Weekend Wrap: LIV's Disruptive Future, Ryder Cup Follow-Ups And Betsy Rawls
Collapsing "framework" deal may mean more PGA Tour players jump to LIV with major ramifications. Plus, more Ryder Cup fallout and all-time great Betsy Rawls has passed at 95.
Now that a Stanford scientist has relieved us of guilt by chalking up all human behavior to a total lack of free will, we finally have an explanation for pro golf’s daily greed-driven stupidity and “grow the game” nonsense.
(I must note that white-belt wearing brats whining about a few lost pennies while delivering .01 Nielsen ratings was, amazingly, not cited as an example of the professor’s theory.)
As last week reinforced, bullish LIV Golf defectors and USA Ryder Cup protests over money seem like prime examples of otherwise talented people following strange base instincts seemingly out of their control. But there was at least some significant golf played with notable winners:
The Crushers won LIV’s team event at Trump Doral signaling that, mercifully, we won’t have to hear the thumping background “music” and attempts at announcer humor interspersed with CW house ads any time soon (no 2024 LIV schedule has been announced).
As genuinely awful a “product” as LIV is—I swear it was on for 15 hours Sunday—I could never last more than five minutes between the announcing and incessant C-list DJ’ing in the background.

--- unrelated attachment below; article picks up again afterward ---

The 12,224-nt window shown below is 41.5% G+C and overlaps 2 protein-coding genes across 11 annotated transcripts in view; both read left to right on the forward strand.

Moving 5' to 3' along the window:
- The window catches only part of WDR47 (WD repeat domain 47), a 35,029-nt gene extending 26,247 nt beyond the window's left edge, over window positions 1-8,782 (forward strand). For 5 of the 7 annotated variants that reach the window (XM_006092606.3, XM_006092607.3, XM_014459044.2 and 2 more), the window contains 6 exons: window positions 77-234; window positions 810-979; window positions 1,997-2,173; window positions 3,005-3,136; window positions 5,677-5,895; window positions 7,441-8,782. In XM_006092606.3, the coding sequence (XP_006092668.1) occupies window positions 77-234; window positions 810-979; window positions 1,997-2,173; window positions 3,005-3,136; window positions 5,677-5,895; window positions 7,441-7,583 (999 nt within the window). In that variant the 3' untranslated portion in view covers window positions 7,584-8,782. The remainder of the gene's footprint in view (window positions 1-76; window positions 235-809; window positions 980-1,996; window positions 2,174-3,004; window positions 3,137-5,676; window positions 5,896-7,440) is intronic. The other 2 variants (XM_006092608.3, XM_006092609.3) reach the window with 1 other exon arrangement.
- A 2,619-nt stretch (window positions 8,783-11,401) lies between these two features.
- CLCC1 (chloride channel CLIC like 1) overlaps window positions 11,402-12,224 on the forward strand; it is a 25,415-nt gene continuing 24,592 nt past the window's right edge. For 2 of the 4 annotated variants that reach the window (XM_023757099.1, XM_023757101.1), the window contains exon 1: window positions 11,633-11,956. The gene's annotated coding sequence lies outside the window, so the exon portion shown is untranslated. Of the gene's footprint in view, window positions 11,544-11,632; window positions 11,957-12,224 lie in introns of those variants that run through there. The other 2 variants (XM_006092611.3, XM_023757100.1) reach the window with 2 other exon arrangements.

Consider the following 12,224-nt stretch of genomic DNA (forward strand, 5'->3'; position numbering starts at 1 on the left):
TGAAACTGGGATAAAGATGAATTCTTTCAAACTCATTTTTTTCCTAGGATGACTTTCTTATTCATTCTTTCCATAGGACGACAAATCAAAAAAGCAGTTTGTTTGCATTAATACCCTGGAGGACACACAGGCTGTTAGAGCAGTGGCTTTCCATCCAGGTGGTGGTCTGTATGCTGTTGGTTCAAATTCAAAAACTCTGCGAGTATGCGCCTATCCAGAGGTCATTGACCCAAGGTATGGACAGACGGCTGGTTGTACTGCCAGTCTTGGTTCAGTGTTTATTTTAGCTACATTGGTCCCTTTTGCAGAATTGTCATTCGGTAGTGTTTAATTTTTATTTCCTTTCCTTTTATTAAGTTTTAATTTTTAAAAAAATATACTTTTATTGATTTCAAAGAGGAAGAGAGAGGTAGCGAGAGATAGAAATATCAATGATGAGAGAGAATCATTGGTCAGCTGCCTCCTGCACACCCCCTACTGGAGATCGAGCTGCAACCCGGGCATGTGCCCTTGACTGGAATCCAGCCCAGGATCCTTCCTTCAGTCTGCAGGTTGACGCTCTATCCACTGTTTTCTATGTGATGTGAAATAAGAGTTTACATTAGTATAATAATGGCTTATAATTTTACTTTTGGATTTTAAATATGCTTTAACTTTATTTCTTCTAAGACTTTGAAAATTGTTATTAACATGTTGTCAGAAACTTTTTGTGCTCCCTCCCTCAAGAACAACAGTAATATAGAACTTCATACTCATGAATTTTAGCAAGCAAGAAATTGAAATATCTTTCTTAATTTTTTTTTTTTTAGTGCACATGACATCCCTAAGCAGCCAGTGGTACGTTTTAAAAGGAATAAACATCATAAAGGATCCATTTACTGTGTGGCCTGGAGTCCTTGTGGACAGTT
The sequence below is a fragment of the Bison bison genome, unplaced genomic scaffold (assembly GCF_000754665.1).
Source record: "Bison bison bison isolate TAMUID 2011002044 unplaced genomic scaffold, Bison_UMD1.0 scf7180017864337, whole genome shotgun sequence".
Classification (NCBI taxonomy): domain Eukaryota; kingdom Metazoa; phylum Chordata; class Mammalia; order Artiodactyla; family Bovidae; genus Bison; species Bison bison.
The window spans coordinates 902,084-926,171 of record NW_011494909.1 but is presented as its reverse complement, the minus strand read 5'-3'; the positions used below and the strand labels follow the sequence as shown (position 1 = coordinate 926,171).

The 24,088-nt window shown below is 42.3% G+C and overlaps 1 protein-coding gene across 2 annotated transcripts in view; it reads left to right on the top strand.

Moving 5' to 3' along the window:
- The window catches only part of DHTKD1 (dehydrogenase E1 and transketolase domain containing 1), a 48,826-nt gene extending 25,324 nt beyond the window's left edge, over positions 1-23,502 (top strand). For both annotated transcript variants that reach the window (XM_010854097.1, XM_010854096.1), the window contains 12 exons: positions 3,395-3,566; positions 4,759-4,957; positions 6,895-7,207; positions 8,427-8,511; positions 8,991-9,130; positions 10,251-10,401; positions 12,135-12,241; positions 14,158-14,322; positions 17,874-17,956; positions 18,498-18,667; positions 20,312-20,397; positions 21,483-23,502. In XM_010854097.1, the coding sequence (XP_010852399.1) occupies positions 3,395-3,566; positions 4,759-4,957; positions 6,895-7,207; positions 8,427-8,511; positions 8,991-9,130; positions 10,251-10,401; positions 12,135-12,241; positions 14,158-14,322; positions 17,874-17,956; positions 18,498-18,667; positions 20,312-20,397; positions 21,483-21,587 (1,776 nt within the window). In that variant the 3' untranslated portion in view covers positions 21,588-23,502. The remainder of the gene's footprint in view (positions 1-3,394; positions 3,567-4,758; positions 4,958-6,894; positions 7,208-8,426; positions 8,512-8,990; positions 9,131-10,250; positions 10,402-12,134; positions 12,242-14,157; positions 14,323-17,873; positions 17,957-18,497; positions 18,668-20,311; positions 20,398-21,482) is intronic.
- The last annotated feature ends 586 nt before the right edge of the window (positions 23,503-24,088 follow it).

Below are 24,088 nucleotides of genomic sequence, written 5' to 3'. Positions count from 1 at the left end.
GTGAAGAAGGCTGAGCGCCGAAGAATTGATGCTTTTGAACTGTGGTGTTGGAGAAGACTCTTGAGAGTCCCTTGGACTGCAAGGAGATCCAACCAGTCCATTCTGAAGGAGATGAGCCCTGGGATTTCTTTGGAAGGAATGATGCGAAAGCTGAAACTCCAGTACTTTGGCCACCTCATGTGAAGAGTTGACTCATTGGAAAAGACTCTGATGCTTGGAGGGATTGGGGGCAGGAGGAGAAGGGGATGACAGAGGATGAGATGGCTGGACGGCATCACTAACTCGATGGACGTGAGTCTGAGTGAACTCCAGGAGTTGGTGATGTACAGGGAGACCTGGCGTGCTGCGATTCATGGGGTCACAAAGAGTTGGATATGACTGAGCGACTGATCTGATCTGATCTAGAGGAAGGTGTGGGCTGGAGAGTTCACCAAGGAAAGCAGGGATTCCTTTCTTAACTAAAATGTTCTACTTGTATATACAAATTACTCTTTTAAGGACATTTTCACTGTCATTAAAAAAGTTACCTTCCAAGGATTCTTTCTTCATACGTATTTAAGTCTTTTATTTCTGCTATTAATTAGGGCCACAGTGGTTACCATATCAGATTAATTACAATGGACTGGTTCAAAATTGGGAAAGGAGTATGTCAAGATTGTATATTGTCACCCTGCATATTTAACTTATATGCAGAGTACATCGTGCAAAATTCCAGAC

Yet signs of a fraying “framework agreement” have the Saudi lapdogs talking a big game going into the holiday season. If even half the Cleeks and Majesticks’ bullishness bears out, what a wild winter men’s golf’s in for.
The Telegraph’s James Corrigan summed up the key moments nicely here (paywall), noting Phil Mickelson’s doubling down on his life as Jerry Maguire fielding calls from PGA Tour players desiring of a move backed by PIF cash.
“I don’t think that, I know that,” he said of more defectors. “There’s a lot more players that want to come than there are spots.”
Mickelson also told Golfweek:
“I’m excited about who’s coming for next year and over time, we’ll just keep getting better and better and getting better and better players. I know that, just like [Tour executive] Jimmy Dunne said in Congress, like it’s exactly what’s gonna happen.”
You may recall that Dunne told Congress that a merger with His Excellency And The Merry Swashbuckling Raiders was necessary because if just five players were lured away per year it would destroy the already star-thin and overextended PGA Tour.
Corrigan also notes that Golf Channel’s Brandel Chamblee saw all of this as Mickelson’s wishful thinking, but did cite a massive red flag that won’t have them baking many festive pizza’s at the Global Home staff oven.
Chamblee later recognised that it is “inevitable others will join” but insisted that “very few stars that truly make a difference”. However, he also conceded that “[Jon] Rahm worries me a bit”.
The Spaniard was notably quiet during the Ryder Cup, is repped by the same firm as Mickelson, and, well, the $400 million he randomly has mentioned not needing compared to winning majors is $400 million that is no longer headed for PGA Tour coffers as part of the awkward “Events Of June 6th CNBC Interview That We’d Like To Pretend Never Happened.”